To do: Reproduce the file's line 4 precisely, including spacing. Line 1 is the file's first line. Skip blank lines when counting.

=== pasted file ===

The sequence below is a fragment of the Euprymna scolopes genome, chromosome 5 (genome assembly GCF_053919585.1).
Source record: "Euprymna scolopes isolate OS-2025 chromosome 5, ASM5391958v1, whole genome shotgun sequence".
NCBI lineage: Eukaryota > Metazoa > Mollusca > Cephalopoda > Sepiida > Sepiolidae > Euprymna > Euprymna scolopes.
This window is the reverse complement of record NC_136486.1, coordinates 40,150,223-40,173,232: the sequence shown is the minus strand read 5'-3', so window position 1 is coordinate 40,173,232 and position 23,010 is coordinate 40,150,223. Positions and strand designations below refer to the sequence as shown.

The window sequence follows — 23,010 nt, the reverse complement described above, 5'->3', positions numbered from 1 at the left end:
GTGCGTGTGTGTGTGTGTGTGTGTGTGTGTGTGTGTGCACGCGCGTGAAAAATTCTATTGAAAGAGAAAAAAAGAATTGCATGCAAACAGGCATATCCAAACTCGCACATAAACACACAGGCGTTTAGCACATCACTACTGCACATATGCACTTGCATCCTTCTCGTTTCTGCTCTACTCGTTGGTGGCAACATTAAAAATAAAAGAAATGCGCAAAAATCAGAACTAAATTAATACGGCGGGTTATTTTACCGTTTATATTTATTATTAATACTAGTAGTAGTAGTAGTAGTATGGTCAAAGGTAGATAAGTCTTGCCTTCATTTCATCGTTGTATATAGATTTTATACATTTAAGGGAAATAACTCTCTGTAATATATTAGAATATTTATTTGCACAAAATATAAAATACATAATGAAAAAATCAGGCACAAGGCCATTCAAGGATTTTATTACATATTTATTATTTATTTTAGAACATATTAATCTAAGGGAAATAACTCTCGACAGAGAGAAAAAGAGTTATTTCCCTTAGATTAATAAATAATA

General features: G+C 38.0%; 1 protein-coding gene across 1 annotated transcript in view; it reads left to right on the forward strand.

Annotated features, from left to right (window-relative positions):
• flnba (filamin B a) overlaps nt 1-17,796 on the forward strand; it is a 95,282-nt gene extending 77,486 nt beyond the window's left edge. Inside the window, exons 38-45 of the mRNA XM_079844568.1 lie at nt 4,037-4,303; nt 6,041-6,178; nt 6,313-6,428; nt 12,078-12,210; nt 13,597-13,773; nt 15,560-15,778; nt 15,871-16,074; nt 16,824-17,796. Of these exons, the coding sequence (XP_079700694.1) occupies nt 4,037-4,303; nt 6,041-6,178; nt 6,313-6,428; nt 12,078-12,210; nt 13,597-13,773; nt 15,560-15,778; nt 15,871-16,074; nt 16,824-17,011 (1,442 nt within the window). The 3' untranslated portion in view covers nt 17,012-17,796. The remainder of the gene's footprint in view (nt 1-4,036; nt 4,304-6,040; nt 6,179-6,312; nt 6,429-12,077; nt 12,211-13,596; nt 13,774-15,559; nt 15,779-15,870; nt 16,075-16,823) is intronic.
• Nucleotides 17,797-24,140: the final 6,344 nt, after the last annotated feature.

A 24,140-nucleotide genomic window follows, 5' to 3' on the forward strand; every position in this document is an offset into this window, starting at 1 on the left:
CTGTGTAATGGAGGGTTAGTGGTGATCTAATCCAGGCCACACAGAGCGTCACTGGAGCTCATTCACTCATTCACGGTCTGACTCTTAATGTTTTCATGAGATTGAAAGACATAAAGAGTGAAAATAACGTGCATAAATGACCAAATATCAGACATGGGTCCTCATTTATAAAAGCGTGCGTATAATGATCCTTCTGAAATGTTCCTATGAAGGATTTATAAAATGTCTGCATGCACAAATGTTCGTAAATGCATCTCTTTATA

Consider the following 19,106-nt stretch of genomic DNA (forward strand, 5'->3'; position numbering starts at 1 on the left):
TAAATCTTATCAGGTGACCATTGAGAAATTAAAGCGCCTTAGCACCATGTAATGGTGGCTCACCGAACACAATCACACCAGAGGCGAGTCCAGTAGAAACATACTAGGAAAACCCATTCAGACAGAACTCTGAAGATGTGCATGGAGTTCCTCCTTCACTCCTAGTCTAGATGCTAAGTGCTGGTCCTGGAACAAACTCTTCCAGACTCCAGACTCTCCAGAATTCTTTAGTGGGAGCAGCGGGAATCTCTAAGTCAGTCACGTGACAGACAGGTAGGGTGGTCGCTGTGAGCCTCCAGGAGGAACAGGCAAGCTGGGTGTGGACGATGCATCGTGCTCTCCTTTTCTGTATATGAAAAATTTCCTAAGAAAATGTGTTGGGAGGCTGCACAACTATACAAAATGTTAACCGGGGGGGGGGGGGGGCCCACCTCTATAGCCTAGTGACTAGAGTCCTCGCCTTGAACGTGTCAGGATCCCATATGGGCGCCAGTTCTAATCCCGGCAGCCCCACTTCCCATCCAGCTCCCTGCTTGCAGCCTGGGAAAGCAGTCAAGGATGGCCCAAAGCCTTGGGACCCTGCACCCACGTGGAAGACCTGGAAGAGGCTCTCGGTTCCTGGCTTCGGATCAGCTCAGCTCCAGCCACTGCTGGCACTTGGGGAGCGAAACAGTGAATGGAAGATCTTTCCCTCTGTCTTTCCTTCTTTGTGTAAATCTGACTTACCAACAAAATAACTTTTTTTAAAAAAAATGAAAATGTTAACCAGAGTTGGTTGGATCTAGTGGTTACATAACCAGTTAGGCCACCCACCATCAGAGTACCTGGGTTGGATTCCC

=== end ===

This window is the reverse complement of record NC_136486.1, coordinates 40,150,223-40,173,232: the sequence shown is the minus strand read 5'-3', so window position 1 is coordinate 40,173,232 and position 23,010 is coordinate 40,150,223. Positions and strand designations below refer to the sequence as shown.